Q: What was it like in St. Louis in October as the Cards were racing toward their World Series title?

A: It was great. I went to the three games at home, I went to the clincher and everything. This is an awesome baseball city. It was freezing cold at the stadium during the playoffs. It was like 30-something degrees, so we were all bundled up. I took a couple of my kids to every game. It was really cool.

Q: Do you think Mark McGwire should be elected to the Hall of Fame?

A: [Pause] I think he's going to have a tough time getting in. I would probably vote him in just because everyone else was doing [steroids].

Q: What about in the NHL? If a player was caught using performance-enhancing drugs, should they be allowed in the Hall?

A: I think it would be different circumstances because it's not an epidemic like it was in baseball. [Major League Baseball] missed the boat on everything. They screwed that whole thing up by not cracking down on it earlier and it just got to be too crazy. You couldn't tell who was on it, who wasn't on it, what was legal, what wasn't legal; now they're having a witch hunt on Barry Bonds. They forget that McGwire and Sammy Sosa single-handedly resurrected baseball. That's got to be worth something.

Q: A lot of people say that's why baseball as a sport turned a blind eye.

A: If they were able to turn a blind eye then, they should be able to turn a blind eye now.

Q: Who is the greatest American-born hockey player of all time?

A: I think Brian Leetch. I just think he was awesome. [Pause] Leetch or [Mike] Modano -- one of those two.

Q: I thought you might say Brett Hull?

A: Yeah, that's right. I forgot about Brett. Actually, he was born in Canada [laughs].

Q: Oh yeah, right, he was.

A: How many points does Brett have? Stats are tough to put your finger on. Those guys are all great.

Q: When you look at traditional hockey cities like Boston, Philadelphia and Chicago not selling out every game, what do you think about the state of the game in the United States?

A: It needs improvement. I know they're trying to improve on marketing, but we have to do more. We have to focus on the fans, we have to keep them happy and we have to reach out for more fans. It's definitely an uphill battle.

Q: What was it like returning to Dallas for the All-Star Game after struggling with them last season?

A: It was great. It was just fun. My wife and kids came along. It just gave us a chance to visit. We really loved living there, so it was nice to be back.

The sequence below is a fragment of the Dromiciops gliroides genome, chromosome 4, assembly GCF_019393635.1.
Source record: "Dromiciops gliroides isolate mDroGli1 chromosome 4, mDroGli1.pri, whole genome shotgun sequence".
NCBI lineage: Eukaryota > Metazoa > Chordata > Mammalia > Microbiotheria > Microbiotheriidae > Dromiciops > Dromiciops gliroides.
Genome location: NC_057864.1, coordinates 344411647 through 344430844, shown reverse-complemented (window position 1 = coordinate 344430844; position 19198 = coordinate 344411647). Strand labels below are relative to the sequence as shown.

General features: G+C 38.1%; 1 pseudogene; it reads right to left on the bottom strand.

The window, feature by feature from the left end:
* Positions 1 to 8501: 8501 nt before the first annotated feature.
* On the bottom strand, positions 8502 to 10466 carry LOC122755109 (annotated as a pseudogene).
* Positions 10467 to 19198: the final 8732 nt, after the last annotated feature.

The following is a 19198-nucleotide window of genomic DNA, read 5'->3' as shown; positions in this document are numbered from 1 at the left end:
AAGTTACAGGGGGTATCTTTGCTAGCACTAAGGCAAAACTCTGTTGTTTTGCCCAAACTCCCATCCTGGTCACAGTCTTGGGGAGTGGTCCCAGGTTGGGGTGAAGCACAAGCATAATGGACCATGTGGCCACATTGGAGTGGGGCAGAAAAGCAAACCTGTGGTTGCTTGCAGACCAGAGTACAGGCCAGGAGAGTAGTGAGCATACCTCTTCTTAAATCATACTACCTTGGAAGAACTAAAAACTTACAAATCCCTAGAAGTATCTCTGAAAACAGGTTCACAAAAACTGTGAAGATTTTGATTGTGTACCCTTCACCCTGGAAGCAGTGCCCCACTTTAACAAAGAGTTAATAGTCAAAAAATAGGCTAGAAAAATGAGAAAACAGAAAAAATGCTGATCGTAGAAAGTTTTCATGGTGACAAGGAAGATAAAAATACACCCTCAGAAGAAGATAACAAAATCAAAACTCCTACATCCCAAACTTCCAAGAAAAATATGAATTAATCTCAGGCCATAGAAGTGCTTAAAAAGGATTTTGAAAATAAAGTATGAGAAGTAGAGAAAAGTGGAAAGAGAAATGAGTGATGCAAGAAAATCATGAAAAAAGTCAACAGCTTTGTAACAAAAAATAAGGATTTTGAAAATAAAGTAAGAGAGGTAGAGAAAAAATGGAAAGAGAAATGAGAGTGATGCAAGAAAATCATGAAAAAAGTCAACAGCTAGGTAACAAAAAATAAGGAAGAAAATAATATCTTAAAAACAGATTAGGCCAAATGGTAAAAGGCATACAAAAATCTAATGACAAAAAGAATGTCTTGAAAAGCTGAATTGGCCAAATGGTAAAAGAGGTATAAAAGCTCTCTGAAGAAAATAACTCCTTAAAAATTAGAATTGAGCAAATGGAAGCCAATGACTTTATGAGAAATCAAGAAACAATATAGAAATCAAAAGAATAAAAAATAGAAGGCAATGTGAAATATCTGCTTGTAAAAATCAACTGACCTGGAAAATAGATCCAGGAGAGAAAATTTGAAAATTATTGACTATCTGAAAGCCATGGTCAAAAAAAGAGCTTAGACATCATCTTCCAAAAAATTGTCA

Q: What was the highlight of the All-Star extravaganza?

A: Getting introduced for the game and the reception the fans gave me was unbelievable. That was the highlight of the event for me.

Borat
Eric Charbonneau/WireImage.comBill Guerin a Borat look-alike? You be the judge.
Q: In 2001, you were the All-Star Game MVP with three goals and two assists. Where does that rank among your career accomplishments?

A: That ranks pretty high up there just because it was my first All-Star Game. I looked like a deer in the headlights. I was in awe of everybody in the room. Everything just came together and it was a very special experience. I got a Dodge Durango for winning MVP, so that was nice, too.

Q: You recently reached the 1,000-game milestone. What did that mean to you?

A: It meant a lot to me. Longevity in professional sports is hard to come by, so it's one of those milestones that you're happy to get because it means you have staying power and you're doing something right for the past 15 years.

Q: Any special surprises along the way to No. 1,000?

A: My wife had a video made for me and she had a surprise party for me after the game with all my teammates, all my buddies and my parents. It was really spectacular. The video was about a half-hour long and some of my old teammates, Scott Niedermayer, John MacLean, Randy McKay, Bob Essensa, even Lou Lamoriello, were on there.

Q: Yelling at you, I'm sure.

A: [Laughs] No, that was years before. Lou was OK on the video. So it was unbelievable. It made the night really special for me.

Q: In all your years in the NHL, who is the worst roommate you had on the road?

A: Bobby Holik. We roomed together for one night. I don't know if he has changed his ways, but back then, he didn't sleep. All he did was read the paper, so all I could hear all night was the newspaper rattling around. He didn't let me turn the lights off in the room. It was horrible. Thankfully, I put an end to it and moved out after one night.

Q: Have you seen the movie "Borat"?

A: Oh yeah. That's what guys on the team call me. They think I look like him. I thought the movie was brilliant. My hair is kind of long right now, so sometimes the guys call me Borat. I guess I better get it cut soon.

ESPN reporter David Amber is a frequent contributor to ESPN.com.